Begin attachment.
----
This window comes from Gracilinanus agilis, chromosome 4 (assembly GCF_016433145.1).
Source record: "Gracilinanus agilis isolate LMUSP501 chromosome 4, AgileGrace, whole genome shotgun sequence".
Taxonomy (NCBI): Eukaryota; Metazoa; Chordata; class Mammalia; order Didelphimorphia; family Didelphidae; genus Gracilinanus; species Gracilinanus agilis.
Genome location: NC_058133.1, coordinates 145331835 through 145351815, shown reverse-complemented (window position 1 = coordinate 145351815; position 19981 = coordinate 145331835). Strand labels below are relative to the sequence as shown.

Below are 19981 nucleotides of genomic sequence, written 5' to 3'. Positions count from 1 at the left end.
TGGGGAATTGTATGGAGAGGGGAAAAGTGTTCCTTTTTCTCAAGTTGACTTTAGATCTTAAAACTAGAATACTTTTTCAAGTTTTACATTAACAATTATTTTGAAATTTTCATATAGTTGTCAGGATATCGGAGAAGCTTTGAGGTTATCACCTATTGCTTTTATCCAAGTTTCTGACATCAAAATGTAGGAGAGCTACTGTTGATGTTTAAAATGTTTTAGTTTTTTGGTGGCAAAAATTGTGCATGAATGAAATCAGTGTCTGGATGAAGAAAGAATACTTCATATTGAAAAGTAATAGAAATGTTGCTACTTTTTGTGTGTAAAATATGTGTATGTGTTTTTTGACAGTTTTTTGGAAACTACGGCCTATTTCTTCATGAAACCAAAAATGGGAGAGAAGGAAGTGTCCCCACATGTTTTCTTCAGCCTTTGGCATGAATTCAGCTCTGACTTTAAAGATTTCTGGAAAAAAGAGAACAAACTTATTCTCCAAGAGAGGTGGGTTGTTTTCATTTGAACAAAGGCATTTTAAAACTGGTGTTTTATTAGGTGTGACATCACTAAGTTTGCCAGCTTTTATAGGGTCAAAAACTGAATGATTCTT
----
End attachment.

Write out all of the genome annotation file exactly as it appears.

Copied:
This window comes from Gracilinanus agilis, chromosome 4 (assembly GCF_016433145.1).
Source record: "Gracilinanus agilis isolate LMUSP501 chromosome 4, AgileGrace, whole genome shotgun sequence".
Taxonomy (NCBI): Eukaryota; Metazoa; Chordata; class Mammalia; order Didelphimorphia; family Didelphidae; genus Gracilinanus; species Gracilinanus agilis.
Genome location: NC_058133.1, coordinates 145331835 through 145351815, shown reverse-complemented (window position 1 = coordinate 145351815; position 19981 = coordinate 145331835). Strand labels below are relative to the sequence as shown.

Below are 19981 nucleotides of genomic sequence, written 5' to 3'. Positions count from 1 at the left end.
TGGGGAATTGTATGGAGAGGGGAAAAGTGTTCCTTTTTCTCAAGTTGACTTTAGATCTTAAAACTAGAATACTTTTTCAAGTTTTACATTAACAATTATTTTGAAATTTTCATATAGTTGTCAGGATATCGGAGAAGCTTTGAGGTTATCACCTATTGCTTTTATCCAAGTTTCTGACATCAAAATGTAGGAGAGCTACTGTTGATGTTTAAAATGTTTTAGTTTTTTGGTGGCAAAAATTGTGCATGAATGAAATCAGTGTCTGGATGAAGAAAGAATACTTCATATTGAAAAGTAATAGAAATGTTGCTACTTTTTGTGTGTAAAATATGTGTATGTGTTTTTTGACAGTTTTTTGGAAACTACGGCCTATTTCTTCATGAAACCAAAAATGGGAGAGAAGGAAGTGTCCCCACATGTTTTCTTCAGCCTTTGGCATGAATTCAGCTCTGACTTTAAAGATTTCTGGAAAAAAGAGAACAAACTTATTCTCCAAGAGAGGTGGGTTGTTTTCATTTGAACAAAGGCATTTTAAAACTGGTGTTTTATTAGGTGTGACATCACTAAGTTTGCCAGCTTTTATAGGGTCAAAAACTGAATGATTCTT